21. The method according to claim 3, wherein said figure of merit is based on a signal power level.
22. The method according to claim 3, wherein said figure of merit is based on a noise power level.
23. The GNSS signal distribution system according to claim 10, wherein said figure of merit is based on a signal-to-noise ratio (SNR).
24. The GNSS signal distribution system according to claim 10, wherein said figure of merit is based on a signal power level.
25. The GNSS signal distribution system according to claim 10, wherein said figure of merit is based on a noise power level.
26. A method comprising:
receiving a GNSS signal;
obtaining said GNSS signal by a sampling circuit;
decoding said GNSS signal by a GNSS receiver, and outputting a figure of merit;
modifying said GNSS signal based on said figure of merit; and
outputting said modified GNSS signal for transmission on a distribution network.
Description
RELATED APPLICATION INFORMATION

This application claims priority to U.S. Ser. No. 60/714,857, filed Sep. 8, 2005, whose contents are expressly incorporated herein by reference.

TECHNICAL FIELD

Aspects of the invention generally relate to global navigation satellite systems. More specifically, aspects of the present invention relate to enhancing the operation of GNSS satellite signal distribution networks.

RELATED ART

Global Navigation Satellite System (GNSS) is a term used generally to describe radio navigation satellite systems that orbit the earth and emit reference signals that enable certain types of radio navigation receivers to determine their location on or near the surface of the earth. For example, the Global Positioning System (GPS) is a GNSS currently in use by the United States. In addition to the GPS system, there are other similar GNSS systems that currently perform or, in the future, will perform similar functions. These systems include the European Union's Galileo system, the Russian Federation's GLONASS system, and the Japanese Quasi-Zenith Satellite System (QZSS).

GNSSs emit radio frequency (RF) signals that, when received and processed, can provide location and navigation services to, for instance, individual persons for recreational uses, to commercial entities for use in “for profit” activities, to government and military entities for navigation of weapon systems, and to public safety organizations to assist in directing emergency personnel. In one example, many modern vehicle manufacturers incorporate GPS navigation systems in commercial vehicles to guide drivers in unfamiliar areas. Similarly, GPS type devices have also been adapted to cell phone technology so that rescue personnel are able to locate a missing or lost individual in emergency situations.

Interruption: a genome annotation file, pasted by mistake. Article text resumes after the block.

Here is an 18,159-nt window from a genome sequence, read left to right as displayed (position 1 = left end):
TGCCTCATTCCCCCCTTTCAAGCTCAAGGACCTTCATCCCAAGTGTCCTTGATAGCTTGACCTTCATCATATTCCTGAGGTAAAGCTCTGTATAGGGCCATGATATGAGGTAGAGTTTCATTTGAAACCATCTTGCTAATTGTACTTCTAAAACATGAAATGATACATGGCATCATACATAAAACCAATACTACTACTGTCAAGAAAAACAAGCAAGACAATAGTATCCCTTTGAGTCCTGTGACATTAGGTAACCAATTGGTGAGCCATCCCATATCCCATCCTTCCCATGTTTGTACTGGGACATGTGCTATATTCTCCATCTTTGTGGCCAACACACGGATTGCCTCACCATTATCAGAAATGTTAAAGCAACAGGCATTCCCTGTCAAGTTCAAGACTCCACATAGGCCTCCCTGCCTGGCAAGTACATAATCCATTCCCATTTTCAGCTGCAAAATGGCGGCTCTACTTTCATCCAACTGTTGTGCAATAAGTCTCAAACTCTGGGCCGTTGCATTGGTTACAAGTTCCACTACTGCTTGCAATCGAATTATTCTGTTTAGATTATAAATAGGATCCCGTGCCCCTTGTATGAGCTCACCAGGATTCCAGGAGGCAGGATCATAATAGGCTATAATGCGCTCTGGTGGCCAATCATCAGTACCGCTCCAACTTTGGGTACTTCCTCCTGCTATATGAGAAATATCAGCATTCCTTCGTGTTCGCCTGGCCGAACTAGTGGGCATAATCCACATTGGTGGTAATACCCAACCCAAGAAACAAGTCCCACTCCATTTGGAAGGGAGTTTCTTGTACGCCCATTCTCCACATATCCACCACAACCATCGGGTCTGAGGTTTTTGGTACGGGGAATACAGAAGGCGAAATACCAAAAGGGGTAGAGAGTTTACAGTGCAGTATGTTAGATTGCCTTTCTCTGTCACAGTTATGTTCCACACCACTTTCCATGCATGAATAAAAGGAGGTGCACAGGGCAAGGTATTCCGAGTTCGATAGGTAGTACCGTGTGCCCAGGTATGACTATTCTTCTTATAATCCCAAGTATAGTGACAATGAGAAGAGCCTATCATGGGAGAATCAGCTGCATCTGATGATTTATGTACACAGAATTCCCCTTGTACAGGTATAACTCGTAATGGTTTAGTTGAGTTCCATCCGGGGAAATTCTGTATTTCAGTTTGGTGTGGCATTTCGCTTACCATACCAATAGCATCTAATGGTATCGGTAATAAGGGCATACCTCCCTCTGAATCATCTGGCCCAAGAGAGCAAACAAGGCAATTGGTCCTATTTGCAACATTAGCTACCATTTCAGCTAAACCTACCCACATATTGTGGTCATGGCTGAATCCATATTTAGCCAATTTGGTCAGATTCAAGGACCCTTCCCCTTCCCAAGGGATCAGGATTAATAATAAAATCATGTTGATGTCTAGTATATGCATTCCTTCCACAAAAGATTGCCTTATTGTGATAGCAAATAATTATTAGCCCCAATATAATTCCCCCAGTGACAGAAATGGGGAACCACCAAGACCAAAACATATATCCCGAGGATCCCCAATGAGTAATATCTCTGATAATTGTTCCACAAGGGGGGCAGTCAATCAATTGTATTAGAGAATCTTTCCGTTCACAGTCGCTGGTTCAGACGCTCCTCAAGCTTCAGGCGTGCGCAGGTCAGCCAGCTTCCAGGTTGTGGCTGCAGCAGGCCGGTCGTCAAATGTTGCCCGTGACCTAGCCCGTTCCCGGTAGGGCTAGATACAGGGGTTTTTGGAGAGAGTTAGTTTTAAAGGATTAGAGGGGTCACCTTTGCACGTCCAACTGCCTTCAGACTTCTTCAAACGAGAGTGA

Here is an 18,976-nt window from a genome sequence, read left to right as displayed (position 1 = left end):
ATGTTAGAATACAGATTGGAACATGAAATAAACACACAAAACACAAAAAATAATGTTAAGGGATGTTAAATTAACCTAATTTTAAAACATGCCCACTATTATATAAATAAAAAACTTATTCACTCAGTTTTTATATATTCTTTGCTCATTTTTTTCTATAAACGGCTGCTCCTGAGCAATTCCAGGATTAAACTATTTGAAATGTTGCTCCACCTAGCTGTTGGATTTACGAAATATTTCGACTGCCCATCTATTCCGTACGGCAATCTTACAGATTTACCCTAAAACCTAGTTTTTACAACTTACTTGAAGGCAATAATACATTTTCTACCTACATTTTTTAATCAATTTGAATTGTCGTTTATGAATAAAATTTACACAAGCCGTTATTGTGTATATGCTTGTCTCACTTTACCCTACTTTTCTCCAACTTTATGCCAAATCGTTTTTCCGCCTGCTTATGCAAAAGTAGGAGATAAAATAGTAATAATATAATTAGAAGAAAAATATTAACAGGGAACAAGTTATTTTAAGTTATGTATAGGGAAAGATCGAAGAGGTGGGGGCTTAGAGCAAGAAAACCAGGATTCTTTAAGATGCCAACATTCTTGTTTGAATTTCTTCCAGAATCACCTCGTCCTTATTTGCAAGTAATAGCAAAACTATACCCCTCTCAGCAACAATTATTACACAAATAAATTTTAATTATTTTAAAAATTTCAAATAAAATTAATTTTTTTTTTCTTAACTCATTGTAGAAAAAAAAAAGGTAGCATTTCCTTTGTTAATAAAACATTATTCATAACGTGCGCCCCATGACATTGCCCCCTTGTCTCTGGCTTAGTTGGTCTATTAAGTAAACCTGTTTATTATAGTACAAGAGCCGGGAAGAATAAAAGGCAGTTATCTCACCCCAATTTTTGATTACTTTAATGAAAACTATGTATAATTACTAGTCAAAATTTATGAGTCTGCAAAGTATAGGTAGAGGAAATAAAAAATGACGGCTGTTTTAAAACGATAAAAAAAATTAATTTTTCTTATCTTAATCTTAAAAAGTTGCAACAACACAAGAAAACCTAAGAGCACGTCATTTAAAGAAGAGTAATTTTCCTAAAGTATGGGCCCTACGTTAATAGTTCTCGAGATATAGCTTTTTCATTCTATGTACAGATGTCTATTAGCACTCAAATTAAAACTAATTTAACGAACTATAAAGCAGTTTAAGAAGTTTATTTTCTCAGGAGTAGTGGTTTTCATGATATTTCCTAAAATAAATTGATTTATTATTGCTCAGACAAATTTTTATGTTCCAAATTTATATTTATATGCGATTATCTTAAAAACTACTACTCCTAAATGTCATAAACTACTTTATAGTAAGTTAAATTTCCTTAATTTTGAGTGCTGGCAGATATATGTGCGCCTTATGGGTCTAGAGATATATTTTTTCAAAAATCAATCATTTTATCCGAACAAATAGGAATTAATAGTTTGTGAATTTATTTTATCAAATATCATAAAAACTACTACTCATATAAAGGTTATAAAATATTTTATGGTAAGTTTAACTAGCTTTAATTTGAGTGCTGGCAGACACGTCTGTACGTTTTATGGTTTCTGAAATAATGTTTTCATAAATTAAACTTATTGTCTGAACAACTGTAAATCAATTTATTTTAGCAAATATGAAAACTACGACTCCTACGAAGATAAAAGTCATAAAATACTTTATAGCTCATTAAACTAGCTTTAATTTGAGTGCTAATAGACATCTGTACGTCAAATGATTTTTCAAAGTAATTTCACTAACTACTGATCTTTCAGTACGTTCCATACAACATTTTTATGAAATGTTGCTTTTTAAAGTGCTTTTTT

GNSS satellite systems typically operate at mid-earth orbits (approximately 10,900 nautical miles high) and at Geo-synchronous orbits (approximately 19,300 nautical miles high). Due to the altitude of these satellite systems, the signals are very weak when they reach the surface of the earth. In order to enable the design of small antennas with high gain, frequencies for GNSS satellite transmission are typically chosen in the L bands (approximately 1 GHz to 2 GHz). The disadvantage of this frequency choice is that systems operating at this frequency generally operate by line of sight. That is, L band frequencies exhibit poor signal penetration into dense building materials or earth. Thus, there are many locations, such as large manufacturing facilities, aircraft maintenance facilities, fire and EMS garages, etc. where it is desirable for GNSS receivers to operate but where the GNSS satellite signals are typically not available. Such lack of availability of GNSS satellite signals can preclude testing and maintenance of GPS enabled systems (e.g. GPS product manufacturing facilities or aircraft maintenance facilities) or, in the case of Fire and EMS vehicles, can result in mission critical GPS receivers growing “cold”, which in turn can result in lost response time as the vehicle waits for GPS receivers re-acquire upon departing the garage. These limitations are routinely addressed by way of a GNSS signal distribution network in the facility which provides for enhanced indoor GNSS signal coverage, enabling these GNSS applications to operate in locations where the GNSS signals would not otherwise be available.

Indoor GNSS signal distribution networks may be realized by a GNSS receive antenna and a coaxial cable distribution network, possibly including amplification stages and signal dividers. Indoor GNSS signal distribution networks may also be realized by a GNSS receive antenna, a coaxial cable distribution network, which may or may not including amplification stages and signal divider networks, and a GNSS transmitter device that re-radiates the GNSS signal. Further, another GNNS signal distribution network may include a wireless network and other transmission networks. In order to ensure proper performance of GNSS receivers operating in conjunction with GNSS signal distribution networks, it is desirable that the GNSS signal distribution network monitors and controls the radio frequency power levels within the GNSS signal distribution system, or in the case of GNSS signal distribution systems that re-radiate GNSS signals, limit coverage to the intended area.

SUMMARY